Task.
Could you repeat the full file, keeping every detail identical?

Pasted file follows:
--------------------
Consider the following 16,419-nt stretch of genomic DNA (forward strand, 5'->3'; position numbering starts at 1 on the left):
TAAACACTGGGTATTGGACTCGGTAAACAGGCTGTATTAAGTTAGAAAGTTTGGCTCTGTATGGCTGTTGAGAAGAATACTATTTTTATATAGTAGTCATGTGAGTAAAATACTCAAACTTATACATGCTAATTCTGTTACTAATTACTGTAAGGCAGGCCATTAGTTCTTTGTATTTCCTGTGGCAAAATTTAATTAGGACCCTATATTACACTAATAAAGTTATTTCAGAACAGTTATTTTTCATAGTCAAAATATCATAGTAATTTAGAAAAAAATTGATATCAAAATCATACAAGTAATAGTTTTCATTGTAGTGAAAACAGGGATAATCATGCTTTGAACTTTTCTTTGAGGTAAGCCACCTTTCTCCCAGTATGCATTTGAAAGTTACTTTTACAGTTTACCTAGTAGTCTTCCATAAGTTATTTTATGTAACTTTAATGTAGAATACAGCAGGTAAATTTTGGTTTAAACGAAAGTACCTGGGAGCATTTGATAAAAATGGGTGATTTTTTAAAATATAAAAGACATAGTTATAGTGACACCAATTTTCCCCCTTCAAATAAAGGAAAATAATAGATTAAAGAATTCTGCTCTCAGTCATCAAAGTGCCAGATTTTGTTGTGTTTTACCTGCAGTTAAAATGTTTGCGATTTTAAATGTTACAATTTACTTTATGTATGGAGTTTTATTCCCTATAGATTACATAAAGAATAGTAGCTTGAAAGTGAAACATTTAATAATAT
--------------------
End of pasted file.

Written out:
Consider the following 16,419-nt stretch of genomic DNA (forward strand, 5'->3'; position numbering starts at 1 on the left):
TAAACACTGGGTATTGGACTCGGTAAACAGGCTGTATTAAGTTAGAAAGTTTGGCTCTGTATGGCTGTTGAGAAGAATACTATTTTTATATAGTAGTCATGTGAGTAAAATACTCAAACTTATACATGCTAATTCTGTTACTAATTACTGTAAGGCAGGCCATTAGTTCTTTGTATTTCCTGTGGCAAAATTTAATTAGGACCCTATATTACACTAATAAAGTTATTTCAGAACAGTTATTTTTCATAGTCAAAATATCATAGTAATTTAGAAAAAAATTGATATCAAAATCATACAAGTAATAGTTTTCATTGTAGTGAAAACAGGGATAATCATGCTTTGAACTTTTCTTTGAGGTAAGCCACCTTTCTCCCAGTATGCATTTGAAAGTTACTTTTACAGTTTACCTAGTAGTCTTCCATAAGTTATTTTATGTAACTTTAATGTAGAATACAGCAGGTAAATTTTGGTTTAAACGAAAGTACCTGGGAGCATTTGATAAAAATGGGTGATTTTTTAAAATATAAAAGACATAGTTATAGTGACACCAATTTTCCCCCTTCAAATAAAGGAAAATAATAGATTAAAGAATTCTGCTCTCAGTCATCAAAGTGCCAGATTTTGTTGTGTTTTACCTGCAGTTAAAATGTTTGCGATTTTAAATGTTACAATTTACTTTATGTATGGAGTTTTATTCCCTATAGATTACATAAAGAATAGTAGCTTGAAAGTGAAACATTTAATAATAT